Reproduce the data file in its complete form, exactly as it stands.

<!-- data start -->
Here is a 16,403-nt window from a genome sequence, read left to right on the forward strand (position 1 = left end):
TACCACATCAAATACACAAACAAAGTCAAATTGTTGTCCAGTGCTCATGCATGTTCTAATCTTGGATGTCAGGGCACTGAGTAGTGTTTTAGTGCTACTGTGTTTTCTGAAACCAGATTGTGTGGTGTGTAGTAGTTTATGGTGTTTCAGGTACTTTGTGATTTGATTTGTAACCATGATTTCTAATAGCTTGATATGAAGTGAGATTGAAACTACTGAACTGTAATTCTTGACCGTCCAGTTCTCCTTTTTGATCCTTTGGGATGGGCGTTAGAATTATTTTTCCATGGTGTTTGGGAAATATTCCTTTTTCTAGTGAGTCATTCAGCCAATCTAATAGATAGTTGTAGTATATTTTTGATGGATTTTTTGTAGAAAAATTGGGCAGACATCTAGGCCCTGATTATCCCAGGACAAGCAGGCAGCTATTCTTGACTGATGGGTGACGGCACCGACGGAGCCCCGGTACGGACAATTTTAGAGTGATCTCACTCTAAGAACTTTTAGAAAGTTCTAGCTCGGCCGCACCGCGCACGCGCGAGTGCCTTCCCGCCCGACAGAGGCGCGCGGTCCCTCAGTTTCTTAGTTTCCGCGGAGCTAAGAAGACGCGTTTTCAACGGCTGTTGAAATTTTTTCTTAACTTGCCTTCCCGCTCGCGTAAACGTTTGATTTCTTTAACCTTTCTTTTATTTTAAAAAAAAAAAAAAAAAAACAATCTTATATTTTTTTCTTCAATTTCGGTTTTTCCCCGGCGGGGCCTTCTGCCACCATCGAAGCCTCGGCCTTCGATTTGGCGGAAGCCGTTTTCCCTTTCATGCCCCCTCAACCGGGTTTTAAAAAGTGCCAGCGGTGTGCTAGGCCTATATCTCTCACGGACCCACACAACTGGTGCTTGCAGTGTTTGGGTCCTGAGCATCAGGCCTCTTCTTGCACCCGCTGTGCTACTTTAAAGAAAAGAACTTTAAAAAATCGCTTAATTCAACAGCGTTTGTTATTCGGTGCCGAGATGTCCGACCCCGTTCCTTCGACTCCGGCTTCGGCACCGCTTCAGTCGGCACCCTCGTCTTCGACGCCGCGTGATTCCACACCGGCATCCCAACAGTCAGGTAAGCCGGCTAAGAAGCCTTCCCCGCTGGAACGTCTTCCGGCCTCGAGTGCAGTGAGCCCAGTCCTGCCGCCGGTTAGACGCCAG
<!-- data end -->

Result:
Here is a 16,403-nt window from a genome sequence, read left to right on the forward strand (position 1 = left end):
TACCACATCAAATACACAAACAAAGTCAAATTGTTGTCCAGTGCTCATGCATGTTCTAATCTTGGATGTCAGGGCACTGAGTAGTGTTTTAGTGCTACTGTGTTTTCTGAAACCAGATTGTGTGGTGTGTAGTAGTTTATGGTGTTTCAGGTACTTTGTGATTTGATTTGTAACCATGATTTCTAATAGCTTGATATGAAGTGAGATTGAAACTACTGAACTGTAATTCTTGACCGTCCAGTTCTCCTTTTTGATCCTTTGGGATGGGCGTTAGAATTATTTTTCCATGGTGTTTGGGAAATATTCCTTTTTCTAGTGAGTCATTCAGCCAATCTAATAGATAGTTGTAGTATATTTTTGATGGATTTTTTGTAGAAAAATTGGGCAGACATCTAGGCCCTGATTATCCCAGGACAAGCAGGCAGCTATTCTTGACTGATGGGTGACGGCACCGACGGAGCCCCGGTACGGACAATTTTAGAGTGATCTCACTCTAAGAACTTTTAGAAAGTTCTAGCTCGGCCGCACCGCGCACGCGCGAGTGCCTTCCCGCCCGACAGAGGCGCGCGGTCCCTCAGTTTCTTAGTTTCCGCGGAGCTAAGAAGACGCGTTTTCAACGGCTGTTGAAATTTTTTCTTAACTTGCCTTCCCGCTCGCGTAAACGTTTGATTTCTTTAACCTTTCTTTTATTTTAAAAAAAAAAAAAAAAAAACAATCTTATATTTTTTTCTTCAATTTCGGTTTTTCCCCGGCGGGGCCTTCTGCCACCATCGAAGCCTCGGCCTTCGATTTGGCGGAAGCCGTTTTCCCTTTCATGCCCCCTCAACCGGGTTTTAAAAAGTGCCAGCGGTGTGCTAGGCCTATATCTCTCACGGACCCACACAACTGGTGCTTGCAGTGTTTGGGTCCTGAGCATCAGGCCTCTTCTTGCACCCGCTGTGCTACTTTAAAGAAAAGAACTTTAAAAAATCGCTTAATTCAACAGCGTTTGTTATTCGGTGCCGAGATGTCCGACCCCGTTCCTTCGACTCCGGCTTCGGCACCGCTTCAGTCGGCACCCTCGTCTTCGACGCCGCGTGATTCCACACCGGCATCCCAACAGTCAGGTAAGCCGGCTAAGAAGCCTTCCCCGCTGGAACGTCTTCCGGCCTCGAGTGCAGTGAGCCCAGTCCTGCCGCCGGTTAGACGCCAG